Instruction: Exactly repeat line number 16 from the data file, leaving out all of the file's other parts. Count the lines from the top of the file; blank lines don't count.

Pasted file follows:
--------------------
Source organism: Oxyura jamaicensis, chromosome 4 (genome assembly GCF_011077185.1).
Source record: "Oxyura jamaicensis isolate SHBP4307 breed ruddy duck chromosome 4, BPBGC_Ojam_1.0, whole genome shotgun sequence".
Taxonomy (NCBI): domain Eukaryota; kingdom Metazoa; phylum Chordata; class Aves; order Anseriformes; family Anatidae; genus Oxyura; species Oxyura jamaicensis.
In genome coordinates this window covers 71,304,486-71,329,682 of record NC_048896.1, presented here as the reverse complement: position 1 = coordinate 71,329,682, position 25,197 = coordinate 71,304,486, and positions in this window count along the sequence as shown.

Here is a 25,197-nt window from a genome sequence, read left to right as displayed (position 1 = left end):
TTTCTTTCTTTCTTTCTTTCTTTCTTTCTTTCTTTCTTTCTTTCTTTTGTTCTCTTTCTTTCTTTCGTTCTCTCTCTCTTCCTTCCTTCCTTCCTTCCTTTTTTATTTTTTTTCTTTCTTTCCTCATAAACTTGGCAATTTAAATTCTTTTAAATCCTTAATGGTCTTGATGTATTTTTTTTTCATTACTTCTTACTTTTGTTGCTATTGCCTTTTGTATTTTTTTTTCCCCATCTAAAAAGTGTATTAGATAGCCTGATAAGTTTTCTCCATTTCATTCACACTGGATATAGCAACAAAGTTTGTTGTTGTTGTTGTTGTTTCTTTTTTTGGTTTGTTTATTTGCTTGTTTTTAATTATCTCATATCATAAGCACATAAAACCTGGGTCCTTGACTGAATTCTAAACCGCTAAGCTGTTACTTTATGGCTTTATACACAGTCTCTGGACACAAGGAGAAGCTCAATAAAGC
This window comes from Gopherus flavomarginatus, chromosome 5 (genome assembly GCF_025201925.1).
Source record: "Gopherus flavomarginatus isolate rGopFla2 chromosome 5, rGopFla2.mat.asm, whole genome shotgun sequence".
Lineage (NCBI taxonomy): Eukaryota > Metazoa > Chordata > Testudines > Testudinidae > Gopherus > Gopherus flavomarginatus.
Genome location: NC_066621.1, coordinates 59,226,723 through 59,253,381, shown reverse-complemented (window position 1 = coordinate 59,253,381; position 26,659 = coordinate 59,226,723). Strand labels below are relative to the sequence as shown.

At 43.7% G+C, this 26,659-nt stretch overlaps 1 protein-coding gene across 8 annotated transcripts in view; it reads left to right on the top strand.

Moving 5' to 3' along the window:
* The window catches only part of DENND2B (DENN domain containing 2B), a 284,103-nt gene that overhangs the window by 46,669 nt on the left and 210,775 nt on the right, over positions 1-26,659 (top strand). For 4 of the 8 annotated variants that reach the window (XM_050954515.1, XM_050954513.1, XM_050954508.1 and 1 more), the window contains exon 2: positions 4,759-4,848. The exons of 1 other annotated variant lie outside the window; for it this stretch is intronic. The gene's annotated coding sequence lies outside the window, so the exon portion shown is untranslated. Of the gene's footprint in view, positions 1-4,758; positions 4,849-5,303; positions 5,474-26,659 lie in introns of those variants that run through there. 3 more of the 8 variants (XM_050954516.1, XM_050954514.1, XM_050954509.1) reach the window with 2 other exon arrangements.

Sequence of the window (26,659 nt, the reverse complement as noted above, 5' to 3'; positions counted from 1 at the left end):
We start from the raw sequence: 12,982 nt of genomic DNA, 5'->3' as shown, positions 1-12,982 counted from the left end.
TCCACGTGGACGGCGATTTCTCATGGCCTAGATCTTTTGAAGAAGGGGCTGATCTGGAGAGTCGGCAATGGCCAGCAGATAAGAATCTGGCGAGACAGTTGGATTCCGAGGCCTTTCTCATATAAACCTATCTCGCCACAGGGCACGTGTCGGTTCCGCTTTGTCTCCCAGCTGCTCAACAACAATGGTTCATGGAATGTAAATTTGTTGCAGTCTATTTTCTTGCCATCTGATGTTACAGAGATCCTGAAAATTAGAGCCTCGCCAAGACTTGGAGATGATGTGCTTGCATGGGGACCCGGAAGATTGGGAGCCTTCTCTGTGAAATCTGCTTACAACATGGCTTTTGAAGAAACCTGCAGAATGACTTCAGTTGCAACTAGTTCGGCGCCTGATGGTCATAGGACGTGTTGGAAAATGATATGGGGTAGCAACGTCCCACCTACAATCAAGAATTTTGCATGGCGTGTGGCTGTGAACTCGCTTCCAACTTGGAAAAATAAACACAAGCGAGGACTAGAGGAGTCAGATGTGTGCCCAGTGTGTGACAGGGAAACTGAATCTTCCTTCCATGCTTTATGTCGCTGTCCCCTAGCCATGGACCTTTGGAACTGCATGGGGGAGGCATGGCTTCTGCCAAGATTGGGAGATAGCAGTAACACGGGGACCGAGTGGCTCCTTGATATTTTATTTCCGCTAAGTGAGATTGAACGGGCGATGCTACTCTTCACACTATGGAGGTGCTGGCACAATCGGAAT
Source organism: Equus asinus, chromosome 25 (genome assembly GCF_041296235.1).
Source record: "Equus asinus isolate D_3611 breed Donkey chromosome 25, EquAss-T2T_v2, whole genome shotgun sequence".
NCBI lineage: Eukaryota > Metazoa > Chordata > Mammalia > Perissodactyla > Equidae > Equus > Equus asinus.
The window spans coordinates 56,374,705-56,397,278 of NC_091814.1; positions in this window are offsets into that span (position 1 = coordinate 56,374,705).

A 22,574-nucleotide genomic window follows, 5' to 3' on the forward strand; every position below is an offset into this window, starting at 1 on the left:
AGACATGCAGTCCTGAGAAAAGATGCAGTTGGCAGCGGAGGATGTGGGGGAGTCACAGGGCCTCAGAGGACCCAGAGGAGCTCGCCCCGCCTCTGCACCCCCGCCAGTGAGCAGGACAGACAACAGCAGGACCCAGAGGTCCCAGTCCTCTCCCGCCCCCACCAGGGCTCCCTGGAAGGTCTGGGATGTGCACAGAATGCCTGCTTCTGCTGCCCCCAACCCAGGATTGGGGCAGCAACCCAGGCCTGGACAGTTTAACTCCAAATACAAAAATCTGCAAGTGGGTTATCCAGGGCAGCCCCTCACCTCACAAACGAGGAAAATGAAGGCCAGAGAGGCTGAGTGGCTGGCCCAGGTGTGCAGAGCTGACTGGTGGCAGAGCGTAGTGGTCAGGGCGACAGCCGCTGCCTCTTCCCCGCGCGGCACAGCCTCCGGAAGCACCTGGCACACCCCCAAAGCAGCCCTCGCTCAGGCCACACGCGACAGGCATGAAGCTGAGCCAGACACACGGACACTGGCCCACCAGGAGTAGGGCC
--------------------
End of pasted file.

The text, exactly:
TCCACGTGGACGGCGATTTCTCATGGCCTAGATCTTTTGAAGAAGGGGCTGATCTGGAGAGTCGGCAATGGCCAGCAGATAAGAATCTGGCGAGACAGTTGGATTCCGAGGCCTTTCTCATATAAACCTATCTCGCCACAGGGCACGTGTCGGTTCCGCTTTGTCTCCCAGCTGCTCAACAACAATGGTTCATGGAATGTAAATTTGTTGCAGTCTATTTTCTTGCCATCTGATGTTACAGAGATCCTGAAAATTAGAGCCTCGCCAAGACTTGGAGATGATGTGCTTGCATGGGGACCCGGAAGATTGGGAGCCTTCTCTGTGAAATCTGCTTACAACATGGCTTTTGAAGAAACCTGCAGAATGACTTCAGTTGCAACTAGTTCGGCGCCTGATGGTCATAGGACGTGTTGGAAAATGATATGGGGTAGCAACGTCCCACCTACAATCAAGAATTTTGCATGGCGTGTGGCTGTGAACTCGCTTCCAACTTGGAAAAATAAACACAAGCGAGGACTAGAGGAGTCAGATGTGTGCCCAGTGTGTGACAGGGAAACTGAATCTTCCTTCCATGCTTTATGTCGCTGTCCCCTAGCCATGGACCTTTGGAACTGCATGGGGGAGGCATGGCTTCTGCCAAGATTGGGAGATAGCAGTAACACGGGGACCGAGTGGCTCCTTGATATTTTATTTCCGCTAAGTGAGATTGAACGGGCGATGCTACTCTTCACACTATGGAGGTGCTGGCACAATCGGAAT